cleaning, a fuel-filter change, cleaning and adjustment of the jets—and
often need attention more often than that. These chores should be
handled by a professional.

Air-conditioning units are a little less maintenance-intensive. At the
beginning and end of each cooling season, you should clean or replace
the filters, vacuum out the unit and lubricate the motor. If the unit is not
cooling properly, call a technician to check the pressure level of the
refrigerant.
Arrange for service calls before the start of heating or cooling season.
You'll get better attention and have more flexibility when scheduling the
appointment.
When hunting for a company to maintain your system, look for one that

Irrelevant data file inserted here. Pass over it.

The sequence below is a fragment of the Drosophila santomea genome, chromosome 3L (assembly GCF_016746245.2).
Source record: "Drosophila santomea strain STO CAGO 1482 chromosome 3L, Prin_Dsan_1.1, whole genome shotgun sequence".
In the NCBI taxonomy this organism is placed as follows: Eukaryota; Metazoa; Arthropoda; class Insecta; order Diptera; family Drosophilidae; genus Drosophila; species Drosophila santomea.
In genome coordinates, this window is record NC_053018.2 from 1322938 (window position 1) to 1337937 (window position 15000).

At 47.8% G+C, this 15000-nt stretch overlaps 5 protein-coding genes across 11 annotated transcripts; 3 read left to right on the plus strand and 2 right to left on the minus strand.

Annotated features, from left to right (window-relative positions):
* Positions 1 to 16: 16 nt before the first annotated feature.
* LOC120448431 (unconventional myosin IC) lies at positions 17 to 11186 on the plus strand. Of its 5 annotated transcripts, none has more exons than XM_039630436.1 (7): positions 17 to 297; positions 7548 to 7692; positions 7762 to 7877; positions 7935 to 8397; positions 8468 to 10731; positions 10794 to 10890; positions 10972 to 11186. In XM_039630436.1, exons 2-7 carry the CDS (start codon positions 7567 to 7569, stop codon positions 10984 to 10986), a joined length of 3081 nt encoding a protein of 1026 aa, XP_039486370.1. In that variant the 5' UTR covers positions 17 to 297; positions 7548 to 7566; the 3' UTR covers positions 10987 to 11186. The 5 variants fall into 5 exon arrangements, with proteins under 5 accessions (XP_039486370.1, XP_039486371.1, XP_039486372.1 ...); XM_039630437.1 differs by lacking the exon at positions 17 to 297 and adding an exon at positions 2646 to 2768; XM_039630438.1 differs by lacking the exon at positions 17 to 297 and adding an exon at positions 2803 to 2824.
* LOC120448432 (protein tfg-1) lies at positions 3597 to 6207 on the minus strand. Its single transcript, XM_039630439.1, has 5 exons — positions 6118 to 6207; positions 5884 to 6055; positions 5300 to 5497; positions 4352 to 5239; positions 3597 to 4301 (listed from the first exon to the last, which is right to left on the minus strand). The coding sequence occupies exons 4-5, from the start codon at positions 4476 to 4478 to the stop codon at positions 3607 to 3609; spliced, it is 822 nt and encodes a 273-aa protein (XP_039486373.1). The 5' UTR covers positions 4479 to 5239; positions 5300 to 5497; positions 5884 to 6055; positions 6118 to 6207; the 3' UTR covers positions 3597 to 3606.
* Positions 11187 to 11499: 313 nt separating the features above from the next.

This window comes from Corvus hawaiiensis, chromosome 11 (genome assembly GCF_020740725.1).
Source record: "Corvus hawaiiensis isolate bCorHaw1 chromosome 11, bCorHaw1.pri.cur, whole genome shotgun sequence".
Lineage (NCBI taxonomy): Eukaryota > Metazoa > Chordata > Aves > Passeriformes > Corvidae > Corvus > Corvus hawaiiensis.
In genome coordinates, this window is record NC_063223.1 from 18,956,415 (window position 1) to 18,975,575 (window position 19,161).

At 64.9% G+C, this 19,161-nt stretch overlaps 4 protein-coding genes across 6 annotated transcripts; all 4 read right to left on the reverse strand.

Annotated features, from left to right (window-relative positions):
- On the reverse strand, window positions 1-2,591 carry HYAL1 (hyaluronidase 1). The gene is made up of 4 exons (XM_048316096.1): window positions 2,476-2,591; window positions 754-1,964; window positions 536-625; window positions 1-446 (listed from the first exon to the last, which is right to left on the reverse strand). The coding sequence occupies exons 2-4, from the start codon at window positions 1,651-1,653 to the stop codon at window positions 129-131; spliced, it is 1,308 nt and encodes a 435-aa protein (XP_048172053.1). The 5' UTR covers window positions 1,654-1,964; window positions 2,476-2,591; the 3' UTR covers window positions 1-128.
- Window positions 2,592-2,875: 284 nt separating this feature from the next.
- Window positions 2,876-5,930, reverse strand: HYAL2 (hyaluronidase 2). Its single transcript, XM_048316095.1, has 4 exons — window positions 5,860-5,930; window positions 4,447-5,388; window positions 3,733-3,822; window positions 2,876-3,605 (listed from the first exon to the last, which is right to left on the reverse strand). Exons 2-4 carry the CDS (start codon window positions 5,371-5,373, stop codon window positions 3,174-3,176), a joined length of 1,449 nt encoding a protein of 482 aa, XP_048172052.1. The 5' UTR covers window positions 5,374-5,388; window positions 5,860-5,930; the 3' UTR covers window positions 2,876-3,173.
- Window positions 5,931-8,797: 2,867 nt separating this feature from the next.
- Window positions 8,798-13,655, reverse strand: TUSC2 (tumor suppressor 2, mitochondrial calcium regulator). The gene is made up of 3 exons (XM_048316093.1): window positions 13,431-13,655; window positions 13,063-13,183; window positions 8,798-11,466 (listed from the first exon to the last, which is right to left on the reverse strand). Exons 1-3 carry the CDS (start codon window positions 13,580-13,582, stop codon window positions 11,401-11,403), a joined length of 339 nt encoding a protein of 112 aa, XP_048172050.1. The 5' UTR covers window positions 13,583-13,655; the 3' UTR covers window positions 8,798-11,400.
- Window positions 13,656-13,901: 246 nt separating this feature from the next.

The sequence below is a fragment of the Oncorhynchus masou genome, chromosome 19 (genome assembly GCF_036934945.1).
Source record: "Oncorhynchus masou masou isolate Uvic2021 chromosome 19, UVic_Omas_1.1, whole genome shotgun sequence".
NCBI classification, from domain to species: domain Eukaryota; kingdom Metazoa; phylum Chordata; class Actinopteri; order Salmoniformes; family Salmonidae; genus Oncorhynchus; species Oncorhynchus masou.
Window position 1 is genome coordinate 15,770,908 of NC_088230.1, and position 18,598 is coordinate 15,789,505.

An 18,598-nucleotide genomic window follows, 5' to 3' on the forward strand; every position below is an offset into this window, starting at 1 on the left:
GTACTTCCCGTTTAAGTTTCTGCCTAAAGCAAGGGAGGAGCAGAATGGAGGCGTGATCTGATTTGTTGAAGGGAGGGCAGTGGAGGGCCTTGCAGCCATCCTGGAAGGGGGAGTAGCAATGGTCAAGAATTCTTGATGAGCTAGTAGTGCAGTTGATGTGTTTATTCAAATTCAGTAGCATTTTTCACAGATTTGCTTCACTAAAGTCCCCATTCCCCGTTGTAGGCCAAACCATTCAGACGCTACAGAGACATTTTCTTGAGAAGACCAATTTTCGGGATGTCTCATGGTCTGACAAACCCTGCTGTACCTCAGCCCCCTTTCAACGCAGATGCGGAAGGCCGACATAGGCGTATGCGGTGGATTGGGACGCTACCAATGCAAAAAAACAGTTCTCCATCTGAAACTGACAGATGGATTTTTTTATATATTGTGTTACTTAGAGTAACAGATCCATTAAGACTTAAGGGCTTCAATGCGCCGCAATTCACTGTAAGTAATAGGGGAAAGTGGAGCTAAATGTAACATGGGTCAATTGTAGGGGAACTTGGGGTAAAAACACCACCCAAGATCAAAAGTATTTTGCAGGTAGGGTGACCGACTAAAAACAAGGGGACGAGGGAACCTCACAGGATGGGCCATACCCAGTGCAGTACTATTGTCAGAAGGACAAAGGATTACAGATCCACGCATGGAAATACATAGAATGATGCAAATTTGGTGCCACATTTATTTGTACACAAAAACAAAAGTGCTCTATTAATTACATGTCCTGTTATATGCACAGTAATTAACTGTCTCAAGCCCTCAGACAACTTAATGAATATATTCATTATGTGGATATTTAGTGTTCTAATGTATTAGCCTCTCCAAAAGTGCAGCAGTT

designs, installs and services the type of system you have. Full-service
companies tend to be up to date on the latest advances in the field.
Besides checking that liability insurance and workers' compensation
policies are in force — standard operating procedure with any hire —
check with neighbors, friends and family who have used the company
over several years. How did the system run under the company's care?
Did the technicians always leave the working area clean? How quickly did
the contractor respond to emergencies? Were the service people
punctual when you called with a problem? A quality provider will have an
emergency number that's staffed 24 hours a day, seven days a week and
enough technicians to respond when the weather is awful and the calls
pile up.

Buying a new system
Heating and cooling equipment is designed to last at least 15 to 20 years.